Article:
Social Media

From Digital Divide to Empowerment

Authored by: Gina Masullo Chen

The Routledge Companion to Media and Race

Print publication date:  December  2016
Online publication date:  November  2016

Print ISBN: 9781138020726
eBook ISBN: 9781315778228
Adobe ISBN: 9781317695837

10.4324/9781315778228.ch11

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Abstract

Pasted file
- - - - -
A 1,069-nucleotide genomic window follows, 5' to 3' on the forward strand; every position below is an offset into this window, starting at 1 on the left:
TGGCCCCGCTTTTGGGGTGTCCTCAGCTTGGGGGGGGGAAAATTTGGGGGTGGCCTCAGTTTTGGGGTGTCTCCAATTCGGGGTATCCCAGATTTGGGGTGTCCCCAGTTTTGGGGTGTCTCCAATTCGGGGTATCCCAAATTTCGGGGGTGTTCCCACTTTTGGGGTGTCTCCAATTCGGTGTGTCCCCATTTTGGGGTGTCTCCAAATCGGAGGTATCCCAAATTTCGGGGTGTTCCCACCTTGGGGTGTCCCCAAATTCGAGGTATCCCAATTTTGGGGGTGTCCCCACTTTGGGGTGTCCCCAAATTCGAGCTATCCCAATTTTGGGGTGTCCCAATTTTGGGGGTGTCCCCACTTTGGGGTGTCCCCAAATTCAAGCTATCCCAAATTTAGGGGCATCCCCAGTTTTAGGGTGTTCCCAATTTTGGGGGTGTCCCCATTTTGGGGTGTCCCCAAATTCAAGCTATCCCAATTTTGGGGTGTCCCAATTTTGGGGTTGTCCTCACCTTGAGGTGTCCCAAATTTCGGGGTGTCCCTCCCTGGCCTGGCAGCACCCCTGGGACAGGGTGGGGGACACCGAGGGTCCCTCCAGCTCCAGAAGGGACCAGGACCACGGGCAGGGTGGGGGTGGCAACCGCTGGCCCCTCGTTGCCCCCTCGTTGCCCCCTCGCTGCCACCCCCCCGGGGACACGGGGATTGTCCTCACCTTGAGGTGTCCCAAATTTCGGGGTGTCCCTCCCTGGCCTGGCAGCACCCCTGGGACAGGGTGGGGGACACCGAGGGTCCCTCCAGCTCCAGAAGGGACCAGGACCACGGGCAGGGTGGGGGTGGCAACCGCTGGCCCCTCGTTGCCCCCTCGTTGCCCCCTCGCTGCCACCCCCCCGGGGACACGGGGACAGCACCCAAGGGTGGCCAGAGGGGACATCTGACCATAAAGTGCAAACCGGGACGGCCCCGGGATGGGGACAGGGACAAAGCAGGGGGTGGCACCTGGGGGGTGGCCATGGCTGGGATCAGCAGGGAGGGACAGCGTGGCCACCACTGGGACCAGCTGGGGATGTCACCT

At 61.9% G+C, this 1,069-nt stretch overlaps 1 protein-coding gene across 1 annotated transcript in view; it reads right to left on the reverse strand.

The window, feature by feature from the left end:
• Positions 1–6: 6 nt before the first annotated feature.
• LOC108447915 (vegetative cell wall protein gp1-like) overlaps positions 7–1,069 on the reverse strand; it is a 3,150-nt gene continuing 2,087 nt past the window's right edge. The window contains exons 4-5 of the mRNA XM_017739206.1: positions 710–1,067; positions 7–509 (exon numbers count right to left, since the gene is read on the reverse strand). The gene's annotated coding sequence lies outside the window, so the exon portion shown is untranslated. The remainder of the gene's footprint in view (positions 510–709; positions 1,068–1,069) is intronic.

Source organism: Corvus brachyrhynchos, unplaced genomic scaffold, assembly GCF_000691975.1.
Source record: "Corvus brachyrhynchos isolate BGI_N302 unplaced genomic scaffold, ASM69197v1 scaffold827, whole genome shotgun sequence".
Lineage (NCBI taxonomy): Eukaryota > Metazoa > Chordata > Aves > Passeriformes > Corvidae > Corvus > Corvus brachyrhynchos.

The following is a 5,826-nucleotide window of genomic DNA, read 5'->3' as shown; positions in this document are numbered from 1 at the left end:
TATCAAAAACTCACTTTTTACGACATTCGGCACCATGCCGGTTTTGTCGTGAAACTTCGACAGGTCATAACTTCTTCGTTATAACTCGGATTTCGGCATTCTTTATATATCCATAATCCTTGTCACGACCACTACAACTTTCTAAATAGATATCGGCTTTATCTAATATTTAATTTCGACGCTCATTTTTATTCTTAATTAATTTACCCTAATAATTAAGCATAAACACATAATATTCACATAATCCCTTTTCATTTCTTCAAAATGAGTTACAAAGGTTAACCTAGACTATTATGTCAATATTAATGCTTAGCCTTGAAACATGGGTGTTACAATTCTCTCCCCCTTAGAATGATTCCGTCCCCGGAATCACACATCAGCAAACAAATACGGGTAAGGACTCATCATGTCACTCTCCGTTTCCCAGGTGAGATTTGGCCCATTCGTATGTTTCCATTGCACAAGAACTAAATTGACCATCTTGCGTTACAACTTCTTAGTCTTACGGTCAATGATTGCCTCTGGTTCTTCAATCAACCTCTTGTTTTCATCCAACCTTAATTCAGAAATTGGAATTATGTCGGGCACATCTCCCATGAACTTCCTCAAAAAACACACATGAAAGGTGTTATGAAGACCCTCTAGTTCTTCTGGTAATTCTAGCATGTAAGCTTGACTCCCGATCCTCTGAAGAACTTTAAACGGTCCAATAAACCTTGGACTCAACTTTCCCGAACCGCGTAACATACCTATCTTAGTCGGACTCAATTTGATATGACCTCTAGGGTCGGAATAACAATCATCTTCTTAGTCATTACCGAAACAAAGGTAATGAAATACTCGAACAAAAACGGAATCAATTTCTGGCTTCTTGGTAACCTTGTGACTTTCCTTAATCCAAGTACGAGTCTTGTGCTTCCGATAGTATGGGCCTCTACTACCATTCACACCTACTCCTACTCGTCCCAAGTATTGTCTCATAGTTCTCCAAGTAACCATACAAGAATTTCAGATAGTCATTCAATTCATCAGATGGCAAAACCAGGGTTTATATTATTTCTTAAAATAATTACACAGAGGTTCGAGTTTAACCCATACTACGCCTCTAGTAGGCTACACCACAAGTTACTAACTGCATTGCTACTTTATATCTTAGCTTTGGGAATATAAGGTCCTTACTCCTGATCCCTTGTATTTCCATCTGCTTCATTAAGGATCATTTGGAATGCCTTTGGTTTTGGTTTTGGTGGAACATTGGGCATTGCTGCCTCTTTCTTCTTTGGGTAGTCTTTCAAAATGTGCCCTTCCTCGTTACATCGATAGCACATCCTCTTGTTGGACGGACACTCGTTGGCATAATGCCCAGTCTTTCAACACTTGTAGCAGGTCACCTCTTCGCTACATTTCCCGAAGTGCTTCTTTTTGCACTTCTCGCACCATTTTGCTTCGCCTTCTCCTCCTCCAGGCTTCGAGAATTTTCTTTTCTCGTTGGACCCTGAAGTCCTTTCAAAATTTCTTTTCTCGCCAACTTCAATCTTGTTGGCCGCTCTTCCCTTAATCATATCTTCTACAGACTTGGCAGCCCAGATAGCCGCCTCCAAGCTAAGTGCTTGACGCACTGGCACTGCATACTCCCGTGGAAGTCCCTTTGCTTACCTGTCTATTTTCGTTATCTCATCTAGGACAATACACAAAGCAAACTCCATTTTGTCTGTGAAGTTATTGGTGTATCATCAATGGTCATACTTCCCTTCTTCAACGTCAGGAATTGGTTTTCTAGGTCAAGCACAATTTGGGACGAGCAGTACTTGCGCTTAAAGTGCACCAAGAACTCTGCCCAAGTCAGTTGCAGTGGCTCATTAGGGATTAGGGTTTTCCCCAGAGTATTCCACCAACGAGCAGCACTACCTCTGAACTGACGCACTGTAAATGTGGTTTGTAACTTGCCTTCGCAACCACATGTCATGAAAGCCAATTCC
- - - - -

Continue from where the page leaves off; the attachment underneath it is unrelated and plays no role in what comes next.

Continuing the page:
Social media erupted after the death of Michael Brown, an unarmed black teenager shot by a white police officer in suburban St. Louis in August 2014 (Southall 2014; Deutsch and Lee 2014). Within days, 6 million tweets were posted (Axelrod 2014) about the shooting and its turbulent aftermath, which included protests, the National Guard being called in, and reporters being arrested (Davey, Eligon, and Blinder 2014). Photographs, videos, and often misinformation about the case rocketed through Twitter, Facebook, Vine, Snapchat, and other social media channels (Bilton 2014). In many ways, this frenzy was nothing new. Other high-profile news stories, from Hurricane Irene in 2011 to the Boston Marathon bombing two years later, have played out in real time over social media (Davis, Alves, and Sklansky 2014; Frebert, Saling, Vidoloff, and Eosco 2013). However, what sets the shooting in Ferguson, MO, apart is that it offers a vivid example of the potential for civic engagement and empowerment through social media for people of color. As Jim Axelrod wrote in a piece for CBS news online: “But what is new about Ferguson is the role of social media in spreading the message wider and more quickly, particularly for African Americans” (2014: 1). Social media in the Ferguson case played a galvanizing role: It united people of color and gave them a voice heard around the world. In a way, this experience was similar to how social media introduced speed and interactivity into traditional forms of social mobilization in the 2011 Egyptian Revolution (Eltantawy and Wiest 2011). As such, it demonstrates the interplay between social media and race and how technology offers new avenues of communication for people who may have lacked a means to express themselves in more traditional media channels.

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